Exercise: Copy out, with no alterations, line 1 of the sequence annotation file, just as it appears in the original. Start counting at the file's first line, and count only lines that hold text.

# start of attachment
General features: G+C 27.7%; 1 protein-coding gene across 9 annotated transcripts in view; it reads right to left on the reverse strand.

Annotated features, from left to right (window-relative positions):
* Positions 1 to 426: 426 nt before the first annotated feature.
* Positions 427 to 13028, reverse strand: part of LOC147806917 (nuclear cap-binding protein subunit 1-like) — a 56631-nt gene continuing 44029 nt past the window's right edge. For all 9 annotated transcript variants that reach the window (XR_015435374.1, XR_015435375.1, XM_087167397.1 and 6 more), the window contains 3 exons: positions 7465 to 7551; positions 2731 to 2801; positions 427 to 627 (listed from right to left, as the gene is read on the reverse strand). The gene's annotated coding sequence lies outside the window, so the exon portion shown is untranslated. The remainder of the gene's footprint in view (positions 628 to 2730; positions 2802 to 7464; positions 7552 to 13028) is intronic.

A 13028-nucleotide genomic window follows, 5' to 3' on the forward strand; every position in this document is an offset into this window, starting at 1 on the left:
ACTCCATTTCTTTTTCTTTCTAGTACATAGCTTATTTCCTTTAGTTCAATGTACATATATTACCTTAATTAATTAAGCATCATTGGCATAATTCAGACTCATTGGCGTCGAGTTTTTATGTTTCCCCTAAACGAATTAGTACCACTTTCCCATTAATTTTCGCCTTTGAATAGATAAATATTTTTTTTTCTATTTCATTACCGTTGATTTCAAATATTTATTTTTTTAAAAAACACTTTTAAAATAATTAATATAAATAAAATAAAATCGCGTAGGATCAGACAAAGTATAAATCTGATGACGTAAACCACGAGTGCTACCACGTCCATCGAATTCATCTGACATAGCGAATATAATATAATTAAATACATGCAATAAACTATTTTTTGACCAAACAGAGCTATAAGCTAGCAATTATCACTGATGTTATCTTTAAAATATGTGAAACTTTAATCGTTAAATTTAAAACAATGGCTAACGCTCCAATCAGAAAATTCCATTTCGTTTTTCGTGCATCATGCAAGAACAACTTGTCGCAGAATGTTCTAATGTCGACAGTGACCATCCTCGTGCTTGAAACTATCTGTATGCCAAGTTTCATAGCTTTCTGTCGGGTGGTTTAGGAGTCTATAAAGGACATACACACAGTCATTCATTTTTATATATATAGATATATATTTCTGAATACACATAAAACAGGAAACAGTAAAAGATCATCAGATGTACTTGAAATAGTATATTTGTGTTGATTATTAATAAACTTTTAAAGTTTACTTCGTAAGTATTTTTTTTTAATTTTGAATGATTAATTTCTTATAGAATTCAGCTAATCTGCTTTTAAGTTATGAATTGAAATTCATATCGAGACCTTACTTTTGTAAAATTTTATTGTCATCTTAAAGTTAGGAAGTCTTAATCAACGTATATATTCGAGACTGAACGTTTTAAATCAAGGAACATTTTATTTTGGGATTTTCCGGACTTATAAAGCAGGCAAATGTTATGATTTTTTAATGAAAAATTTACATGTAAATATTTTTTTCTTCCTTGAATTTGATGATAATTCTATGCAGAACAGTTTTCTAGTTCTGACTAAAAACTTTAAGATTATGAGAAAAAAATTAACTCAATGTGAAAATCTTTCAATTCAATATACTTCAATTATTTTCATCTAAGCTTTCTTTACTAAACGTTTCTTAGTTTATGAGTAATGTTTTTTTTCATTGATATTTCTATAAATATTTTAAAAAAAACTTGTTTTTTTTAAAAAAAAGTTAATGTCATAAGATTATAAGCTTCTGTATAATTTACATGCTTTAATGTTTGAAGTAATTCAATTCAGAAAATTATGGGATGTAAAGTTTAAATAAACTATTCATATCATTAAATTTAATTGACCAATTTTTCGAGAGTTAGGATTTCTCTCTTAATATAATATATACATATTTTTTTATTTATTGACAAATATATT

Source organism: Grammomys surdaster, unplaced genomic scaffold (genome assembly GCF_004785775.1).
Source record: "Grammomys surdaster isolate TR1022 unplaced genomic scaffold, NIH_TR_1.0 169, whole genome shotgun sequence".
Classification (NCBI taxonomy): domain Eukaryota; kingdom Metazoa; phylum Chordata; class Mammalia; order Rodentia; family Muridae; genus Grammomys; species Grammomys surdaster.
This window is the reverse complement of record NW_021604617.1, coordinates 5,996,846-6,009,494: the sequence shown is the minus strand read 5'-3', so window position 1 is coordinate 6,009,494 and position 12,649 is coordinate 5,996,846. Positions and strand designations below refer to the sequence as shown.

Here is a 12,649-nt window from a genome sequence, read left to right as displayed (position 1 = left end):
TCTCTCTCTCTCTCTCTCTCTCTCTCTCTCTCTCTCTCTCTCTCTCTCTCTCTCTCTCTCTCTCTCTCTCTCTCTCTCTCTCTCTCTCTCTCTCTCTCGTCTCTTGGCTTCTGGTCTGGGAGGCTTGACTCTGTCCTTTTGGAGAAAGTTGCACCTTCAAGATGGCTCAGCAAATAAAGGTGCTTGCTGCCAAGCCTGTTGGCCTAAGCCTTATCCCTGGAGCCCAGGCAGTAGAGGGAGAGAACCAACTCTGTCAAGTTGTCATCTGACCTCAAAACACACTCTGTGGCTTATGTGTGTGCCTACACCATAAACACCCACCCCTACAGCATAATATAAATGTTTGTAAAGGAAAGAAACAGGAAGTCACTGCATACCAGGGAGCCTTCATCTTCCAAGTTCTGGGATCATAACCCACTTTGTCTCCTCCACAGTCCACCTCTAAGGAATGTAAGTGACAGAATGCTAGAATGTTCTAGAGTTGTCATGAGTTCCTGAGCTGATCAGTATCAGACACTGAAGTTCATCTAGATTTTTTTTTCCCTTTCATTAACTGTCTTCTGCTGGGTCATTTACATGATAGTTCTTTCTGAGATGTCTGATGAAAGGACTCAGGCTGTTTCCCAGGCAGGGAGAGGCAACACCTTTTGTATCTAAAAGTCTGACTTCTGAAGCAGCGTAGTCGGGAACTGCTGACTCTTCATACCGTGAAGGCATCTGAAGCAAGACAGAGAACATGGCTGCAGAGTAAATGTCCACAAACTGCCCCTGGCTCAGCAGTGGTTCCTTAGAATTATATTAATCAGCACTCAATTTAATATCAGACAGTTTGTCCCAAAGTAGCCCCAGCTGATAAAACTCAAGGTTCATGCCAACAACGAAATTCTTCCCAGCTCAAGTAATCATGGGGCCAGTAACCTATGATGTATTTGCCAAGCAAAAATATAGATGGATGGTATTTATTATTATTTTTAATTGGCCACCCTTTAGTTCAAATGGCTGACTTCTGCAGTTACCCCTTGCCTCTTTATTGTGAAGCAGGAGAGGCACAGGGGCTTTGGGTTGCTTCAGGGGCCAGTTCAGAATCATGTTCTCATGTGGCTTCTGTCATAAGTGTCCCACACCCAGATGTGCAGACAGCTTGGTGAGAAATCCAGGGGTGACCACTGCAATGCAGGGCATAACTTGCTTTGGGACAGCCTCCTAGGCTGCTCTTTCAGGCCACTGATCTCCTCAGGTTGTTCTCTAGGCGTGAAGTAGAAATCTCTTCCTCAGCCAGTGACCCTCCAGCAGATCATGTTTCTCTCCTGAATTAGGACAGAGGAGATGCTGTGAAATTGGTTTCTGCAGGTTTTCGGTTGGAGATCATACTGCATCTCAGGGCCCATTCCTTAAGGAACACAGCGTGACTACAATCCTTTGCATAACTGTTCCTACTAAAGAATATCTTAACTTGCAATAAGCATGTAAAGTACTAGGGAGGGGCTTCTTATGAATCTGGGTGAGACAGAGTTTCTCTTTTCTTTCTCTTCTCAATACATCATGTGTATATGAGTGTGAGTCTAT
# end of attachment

General features: G+C 27.7%; 1 protein-coding gene across 9 annotated transcripts in view; it reads right to left on the reverse strand.